This week I’ve been thinking about how I experience and respond to music when I listen to it live and when I hear the same piece as a recording. What prompted this train of thought was listening to Jazz on 3’s broadcast of Phronesis’ second set from their album launch at Kings Place on 26th May 2012. I was at the gig, it was a joyous evening, the kind you want to go on for ever. Then I heard the recording and my first thought was “It sounds different, what did I actually hear live, was I really listening?”
Anyone who has ever been to a Brad Mehldau concert will know it’s an intense, exhausting experience because of the act of concentration and the spell he casts. The same goes for a live Keith Jarrett experience. I suspect musicians must listen at a deeper level – once I sat behind Marcus Stockhausen at a concert and I could sense from his body language that his listening was of a different order to mine – it was as if his whole body was a satellite dish where he picked up absolutely everything, was able to absorb and enjoy it, to see beauty where I was struggling (it was Schoenberg). And then reflect it back to the musicians. It was a two way process. I wonder if we ordinary mortals do the same thing?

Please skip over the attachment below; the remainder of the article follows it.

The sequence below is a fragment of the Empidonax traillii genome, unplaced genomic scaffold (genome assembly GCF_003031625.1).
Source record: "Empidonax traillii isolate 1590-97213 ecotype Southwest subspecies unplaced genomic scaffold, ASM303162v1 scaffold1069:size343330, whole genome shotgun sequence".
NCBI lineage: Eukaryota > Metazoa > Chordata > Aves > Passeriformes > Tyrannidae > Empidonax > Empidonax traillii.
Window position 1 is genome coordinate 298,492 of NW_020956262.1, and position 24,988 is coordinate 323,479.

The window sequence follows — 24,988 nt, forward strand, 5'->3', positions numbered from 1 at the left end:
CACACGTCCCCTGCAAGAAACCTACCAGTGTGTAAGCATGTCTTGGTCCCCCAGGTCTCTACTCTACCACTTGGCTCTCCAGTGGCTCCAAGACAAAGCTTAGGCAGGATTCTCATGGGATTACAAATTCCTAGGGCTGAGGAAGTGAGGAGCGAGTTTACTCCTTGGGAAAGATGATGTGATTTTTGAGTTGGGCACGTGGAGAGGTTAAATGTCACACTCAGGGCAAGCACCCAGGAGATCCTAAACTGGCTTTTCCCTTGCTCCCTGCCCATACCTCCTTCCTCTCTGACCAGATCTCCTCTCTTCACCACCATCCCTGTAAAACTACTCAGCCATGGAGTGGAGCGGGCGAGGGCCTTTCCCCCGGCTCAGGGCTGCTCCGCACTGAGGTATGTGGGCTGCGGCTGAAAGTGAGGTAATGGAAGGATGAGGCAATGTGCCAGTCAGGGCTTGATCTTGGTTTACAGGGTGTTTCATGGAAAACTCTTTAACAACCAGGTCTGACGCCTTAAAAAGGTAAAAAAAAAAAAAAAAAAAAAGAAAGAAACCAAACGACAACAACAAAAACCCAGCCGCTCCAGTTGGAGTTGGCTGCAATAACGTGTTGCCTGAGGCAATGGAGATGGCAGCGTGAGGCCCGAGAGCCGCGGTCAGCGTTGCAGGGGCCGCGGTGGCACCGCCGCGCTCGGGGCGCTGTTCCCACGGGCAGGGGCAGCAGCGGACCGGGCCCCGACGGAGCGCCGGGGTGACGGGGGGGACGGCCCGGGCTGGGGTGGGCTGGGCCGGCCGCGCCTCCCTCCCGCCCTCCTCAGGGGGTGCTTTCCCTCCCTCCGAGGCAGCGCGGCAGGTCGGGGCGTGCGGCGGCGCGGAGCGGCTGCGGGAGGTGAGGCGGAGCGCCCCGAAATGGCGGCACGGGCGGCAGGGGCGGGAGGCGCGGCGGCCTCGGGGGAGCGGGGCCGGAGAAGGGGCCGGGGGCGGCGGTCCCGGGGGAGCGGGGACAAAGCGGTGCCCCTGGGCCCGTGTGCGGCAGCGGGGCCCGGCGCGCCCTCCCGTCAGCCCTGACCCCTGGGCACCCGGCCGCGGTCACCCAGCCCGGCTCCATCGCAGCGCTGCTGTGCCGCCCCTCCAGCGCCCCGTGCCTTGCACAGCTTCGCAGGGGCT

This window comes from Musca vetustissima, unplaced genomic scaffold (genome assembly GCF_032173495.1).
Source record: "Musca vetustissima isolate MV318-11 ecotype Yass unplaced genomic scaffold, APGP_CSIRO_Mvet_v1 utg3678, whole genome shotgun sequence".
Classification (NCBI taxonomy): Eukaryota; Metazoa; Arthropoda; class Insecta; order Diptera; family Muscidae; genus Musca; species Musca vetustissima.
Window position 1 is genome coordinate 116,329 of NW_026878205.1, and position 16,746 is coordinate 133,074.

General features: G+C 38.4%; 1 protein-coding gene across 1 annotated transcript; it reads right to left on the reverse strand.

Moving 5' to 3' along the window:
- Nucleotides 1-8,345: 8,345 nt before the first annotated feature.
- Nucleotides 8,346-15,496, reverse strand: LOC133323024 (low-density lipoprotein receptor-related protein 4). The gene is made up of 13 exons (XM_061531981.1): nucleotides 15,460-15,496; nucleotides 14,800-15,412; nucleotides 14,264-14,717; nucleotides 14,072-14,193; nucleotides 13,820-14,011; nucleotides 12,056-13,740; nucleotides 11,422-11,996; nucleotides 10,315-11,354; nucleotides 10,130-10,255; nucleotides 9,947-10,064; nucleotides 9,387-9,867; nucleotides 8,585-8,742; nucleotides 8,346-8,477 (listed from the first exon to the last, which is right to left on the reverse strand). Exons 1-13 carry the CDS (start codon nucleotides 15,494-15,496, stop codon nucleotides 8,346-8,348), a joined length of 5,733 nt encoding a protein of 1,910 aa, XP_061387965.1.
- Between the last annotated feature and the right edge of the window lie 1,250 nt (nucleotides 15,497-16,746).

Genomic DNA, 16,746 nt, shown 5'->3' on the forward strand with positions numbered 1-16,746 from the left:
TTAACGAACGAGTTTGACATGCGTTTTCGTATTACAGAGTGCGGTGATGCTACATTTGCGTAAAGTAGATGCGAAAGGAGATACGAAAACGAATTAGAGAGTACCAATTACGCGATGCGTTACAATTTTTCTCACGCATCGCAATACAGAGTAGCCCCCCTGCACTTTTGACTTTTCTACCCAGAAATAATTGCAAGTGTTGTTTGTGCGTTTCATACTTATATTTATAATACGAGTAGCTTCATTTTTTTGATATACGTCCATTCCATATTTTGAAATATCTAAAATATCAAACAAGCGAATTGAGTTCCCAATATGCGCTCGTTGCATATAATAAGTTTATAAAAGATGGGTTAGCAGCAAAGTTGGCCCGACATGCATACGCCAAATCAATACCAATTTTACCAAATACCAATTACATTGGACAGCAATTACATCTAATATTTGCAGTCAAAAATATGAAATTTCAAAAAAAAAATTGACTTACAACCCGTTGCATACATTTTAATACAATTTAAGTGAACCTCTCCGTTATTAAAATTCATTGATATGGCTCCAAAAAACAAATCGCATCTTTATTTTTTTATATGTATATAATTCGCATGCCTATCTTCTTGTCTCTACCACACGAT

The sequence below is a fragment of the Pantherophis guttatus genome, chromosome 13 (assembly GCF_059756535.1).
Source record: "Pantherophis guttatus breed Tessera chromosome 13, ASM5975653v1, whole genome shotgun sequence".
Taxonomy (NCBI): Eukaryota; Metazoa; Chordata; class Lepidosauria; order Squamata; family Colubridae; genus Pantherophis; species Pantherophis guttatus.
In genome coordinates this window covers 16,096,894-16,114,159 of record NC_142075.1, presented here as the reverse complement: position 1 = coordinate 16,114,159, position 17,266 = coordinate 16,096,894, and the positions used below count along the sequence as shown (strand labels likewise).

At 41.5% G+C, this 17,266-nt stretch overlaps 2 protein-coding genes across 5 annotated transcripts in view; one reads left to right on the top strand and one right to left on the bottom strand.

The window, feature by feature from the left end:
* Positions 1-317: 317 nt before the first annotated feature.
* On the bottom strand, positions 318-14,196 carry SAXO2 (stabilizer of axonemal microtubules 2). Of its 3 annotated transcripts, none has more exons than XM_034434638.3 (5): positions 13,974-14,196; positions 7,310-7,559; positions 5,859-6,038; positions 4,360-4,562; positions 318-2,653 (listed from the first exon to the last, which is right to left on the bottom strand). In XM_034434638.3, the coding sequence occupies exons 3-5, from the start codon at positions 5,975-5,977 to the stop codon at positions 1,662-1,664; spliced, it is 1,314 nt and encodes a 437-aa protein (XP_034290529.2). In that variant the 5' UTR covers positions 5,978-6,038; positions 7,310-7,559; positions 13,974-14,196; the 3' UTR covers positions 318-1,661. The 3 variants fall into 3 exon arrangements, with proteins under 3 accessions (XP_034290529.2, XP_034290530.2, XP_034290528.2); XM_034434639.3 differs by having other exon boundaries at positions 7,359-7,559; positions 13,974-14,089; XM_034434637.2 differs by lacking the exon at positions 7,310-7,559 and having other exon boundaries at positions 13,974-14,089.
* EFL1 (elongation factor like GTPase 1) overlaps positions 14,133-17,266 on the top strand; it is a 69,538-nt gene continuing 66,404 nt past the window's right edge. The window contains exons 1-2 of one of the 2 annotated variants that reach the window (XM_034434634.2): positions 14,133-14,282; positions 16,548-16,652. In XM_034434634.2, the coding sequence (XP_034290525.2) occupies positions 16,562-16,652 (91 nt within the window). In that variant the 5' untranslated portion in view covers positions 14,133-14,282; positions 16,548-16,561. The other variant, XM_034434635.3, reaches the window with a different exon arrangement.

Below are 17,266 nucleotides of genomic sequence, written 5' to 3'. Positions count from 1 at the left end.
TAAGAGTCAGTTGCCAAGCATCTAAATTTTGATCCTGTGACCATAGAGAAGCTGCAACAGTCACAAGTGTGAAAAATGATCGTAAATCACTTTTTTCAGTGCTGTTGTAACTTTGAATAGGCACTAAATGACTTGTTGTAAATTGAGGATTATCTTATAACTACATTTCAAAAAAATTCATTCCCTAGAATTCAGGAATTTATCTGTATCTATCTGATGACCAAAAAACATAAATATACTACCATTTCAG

I also wonder if recording quality is now so good that it enhances what we hear and that’s the standard we now expect to hear live, with coughs, rustling and traffic noise removed? Or is it simply that the visual experience always overrides the aural one? So in attending Phronesis’ Pitch Black gigs we listened deeper to compensate for the dimension that was missing. The visual experience is not really about what a band looks like or the lighting/effects, it’s is about the jokes and smiles that musicians exchange, how they stand at their instruments or sit at a piano. A friend commented that the way Jasper holds his bass is very sensual, as if it were a person. You note the way Anton sets up his drums all on a level, hope you don’t get hit by the occasional escaped drumstick, wonder if Ivo is asleep at the piano. You’d miss all that if you never saw the band live. It’s the humanity you go for in a live gig, the physical effort of making music, the visible joy when it’s working for the musicians and then, by extension, for us too.
And then there’s sound quality. Take my favourite pianist, Brad Mehldau – maybe this is a slightly unfair example – a snippet recorded on a phone and one in 24bit/192khz.
Sound quality is the difference. One is akin to a live performance heard in your living room.
And you can hear even higher, HD, quality here:
So sound quality may be better in a recording than your experience of live music, even in the classiest venues like Wigmore Hall. It does add to your enjoyment. But it wasn’t that I’d actually missed anything in the live experience when compared to the edited, smoothed out broadcast, it was just different and I’m glad to have experienced both.